In a new interview at Fast Company’s Co.Create, John Leguizamo talks about the links between creativity and depression.
He has a good perspective, I think.
“It’s true! Every time I’ve had one of those deep paralyzing kind of shut-in depressions, it makes me want to prove something. Bottoming out helps me focus. I guess it’s nature or my inner self telling me I need to deal with certain things, to grieve. When I surrender to the depression, there’s like a re-birth and I’m ready to create something.”
That doesn’t make depression fun, sure. I mean if you look forward to “deep paralyzing kind of shut-in depressions” there’s something more problematic going on than just a temporary lull in creativity. But, the link between depression and creativity is strong — though I don’t think it’s depression we’re actually talking about, at least in the clinical sense. I think it’s the feeling that comes from not creating. In general, I’d describe depression more of a lack of feeling, a protective mechanism that shuts down your emotional core to help you survive.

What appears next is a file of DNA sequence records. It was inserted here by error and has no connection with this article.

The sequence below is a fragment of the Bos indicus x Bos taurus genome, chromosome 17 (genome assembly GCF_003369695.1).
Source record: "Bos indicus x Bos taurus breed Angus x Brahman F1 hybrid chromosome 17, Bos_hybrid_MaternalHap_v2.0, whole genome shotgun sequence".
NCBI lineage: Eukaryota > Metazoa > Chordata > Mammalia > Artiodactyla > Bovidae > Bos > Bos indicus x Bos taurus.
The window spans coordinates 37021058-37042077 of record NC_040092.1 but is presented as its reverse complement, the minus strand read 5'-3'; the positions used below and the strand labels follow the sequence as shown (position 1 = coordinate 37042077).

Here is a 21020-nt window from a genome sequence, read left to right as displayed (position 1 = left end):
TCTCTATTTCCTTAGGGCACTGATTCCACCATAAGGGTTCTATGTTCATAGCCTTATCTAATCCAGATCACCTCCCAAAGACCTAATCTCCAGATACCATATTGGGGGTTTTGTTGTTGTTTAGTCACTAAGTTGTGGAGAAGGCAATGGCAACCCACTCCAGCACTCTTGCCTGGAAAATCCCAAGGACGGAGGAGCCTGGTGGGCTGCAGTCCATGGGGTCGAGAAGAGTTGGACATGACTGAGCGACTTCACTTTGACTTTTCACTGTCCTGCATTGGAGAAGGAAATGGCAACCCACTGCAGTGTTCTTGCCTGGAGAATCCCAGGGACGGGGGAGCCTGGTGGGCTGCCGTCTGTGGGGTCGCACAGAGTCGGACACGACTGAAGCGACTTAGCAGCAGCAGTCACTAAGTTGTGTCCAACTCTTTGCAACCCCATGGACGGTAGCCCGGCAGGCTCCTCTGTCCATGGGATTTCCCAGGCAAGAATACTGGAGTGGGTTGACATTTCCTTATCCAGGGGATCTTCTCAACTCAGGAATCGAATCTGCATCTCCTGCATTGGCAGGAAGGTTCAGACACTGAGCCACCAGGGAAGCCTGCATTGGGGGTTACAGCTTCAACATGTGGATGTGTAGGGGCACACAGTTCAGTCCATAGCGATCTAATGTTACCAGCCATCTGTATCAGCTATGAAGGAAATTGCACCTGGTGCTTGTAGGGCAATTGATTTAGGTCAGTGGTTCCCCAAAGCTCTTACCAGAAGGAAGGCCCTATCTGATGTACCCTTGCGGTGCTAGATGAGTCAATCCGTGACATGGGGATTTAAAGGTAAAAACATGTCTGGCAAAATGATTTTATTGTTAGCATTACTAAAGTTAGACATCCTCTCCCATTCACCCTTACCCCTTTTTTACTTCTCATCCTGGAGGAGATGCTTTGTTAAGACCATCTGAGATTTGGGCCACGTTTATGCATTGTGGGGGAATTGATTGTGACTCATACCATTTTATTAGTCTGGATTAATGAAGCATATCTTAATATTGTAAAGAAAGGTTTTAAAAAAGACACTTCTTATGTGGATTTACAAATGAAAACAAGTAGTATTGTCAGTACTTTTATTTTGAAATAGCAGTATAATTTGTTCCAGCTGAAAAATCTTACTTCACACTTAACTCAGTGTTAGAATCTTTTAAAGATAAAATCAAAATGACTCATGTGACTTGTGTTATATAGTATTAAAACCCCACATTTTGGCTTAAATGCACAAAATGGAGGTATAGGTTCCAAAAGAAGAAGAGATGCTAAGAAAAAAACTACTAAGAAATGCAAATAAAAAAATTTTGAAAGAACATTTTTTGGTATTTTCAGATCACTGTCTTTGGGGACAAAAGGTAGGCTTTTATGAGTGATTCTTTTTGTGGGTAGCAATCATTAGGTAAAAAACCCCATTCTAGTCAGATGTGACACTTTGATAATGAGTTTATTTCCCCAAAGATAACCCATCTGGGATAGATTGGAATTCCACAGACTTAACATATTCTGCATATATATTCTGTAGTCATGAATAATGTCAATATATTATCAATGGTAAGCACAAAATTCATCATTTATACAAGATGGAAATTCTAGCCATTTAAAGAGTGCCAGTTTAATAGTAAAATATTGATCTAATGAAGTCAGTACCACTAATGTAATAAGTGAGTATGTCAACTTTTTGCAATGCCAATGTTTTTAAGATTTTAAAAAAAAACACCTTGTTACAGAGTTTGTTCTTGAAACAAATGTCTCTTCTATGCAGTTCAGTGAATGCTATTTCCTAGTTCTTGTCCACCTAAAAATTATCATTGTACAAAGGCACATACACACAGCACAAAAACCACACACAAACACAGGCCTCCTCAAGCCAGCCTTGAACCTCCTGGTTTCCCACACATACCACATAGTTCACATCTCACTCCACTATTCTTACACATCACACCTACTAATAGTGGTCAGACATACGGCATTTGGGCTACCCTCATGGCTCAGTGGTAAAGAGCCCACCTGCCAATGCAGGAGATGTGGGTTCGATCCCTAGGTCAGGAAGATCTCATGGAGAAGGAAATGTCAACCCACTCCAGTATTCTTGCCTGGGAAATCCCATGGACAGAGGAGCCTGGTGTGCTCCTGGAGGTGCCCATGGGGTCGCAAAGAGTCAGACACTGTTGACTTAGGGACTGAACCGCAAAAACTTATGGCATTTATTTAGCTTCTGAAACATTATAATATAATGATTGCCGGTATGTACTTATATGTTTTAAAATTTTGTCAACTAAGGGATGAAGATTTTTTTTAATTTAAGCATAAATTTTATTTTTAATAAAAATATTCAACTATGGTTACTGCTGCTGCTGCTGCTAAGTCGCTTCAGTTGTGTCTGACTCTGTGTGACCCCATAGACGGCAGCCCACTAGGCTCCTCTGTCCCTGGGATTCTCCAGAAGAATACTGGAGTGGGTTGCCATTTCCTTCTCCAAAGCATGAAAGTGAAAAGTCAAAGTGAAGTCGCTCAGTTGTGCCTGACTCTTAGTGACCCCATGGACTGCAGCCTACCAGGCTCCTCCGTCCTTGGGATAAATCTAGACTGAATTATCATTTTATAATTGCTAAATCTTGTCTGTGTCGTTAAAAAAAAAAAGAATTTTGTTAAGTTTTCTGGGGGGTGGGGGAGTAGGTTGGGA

Trust me, I know it from both ends.
I restarted my website late last summer, and I think it was that rebirth that Leguizamo is talking about. Prior to, I felt a little hollow, bottomed-out on the creative end. Pouring energy into making a new website and creating a lot of content brought me out of it. From there, I launched a few new projects and am pretty happy with the way things are moving at the moment.
The takeaway? Don’t fear bottoming out. You’re a creative person with passion and purpose and if your creativity stalls out, it’s only logical that it’s going to have an emotional effect on you. The good news is that eventually you’ll rise above it, and the depression that you felt will probably become fuel. Don’t fight the process, embrace it.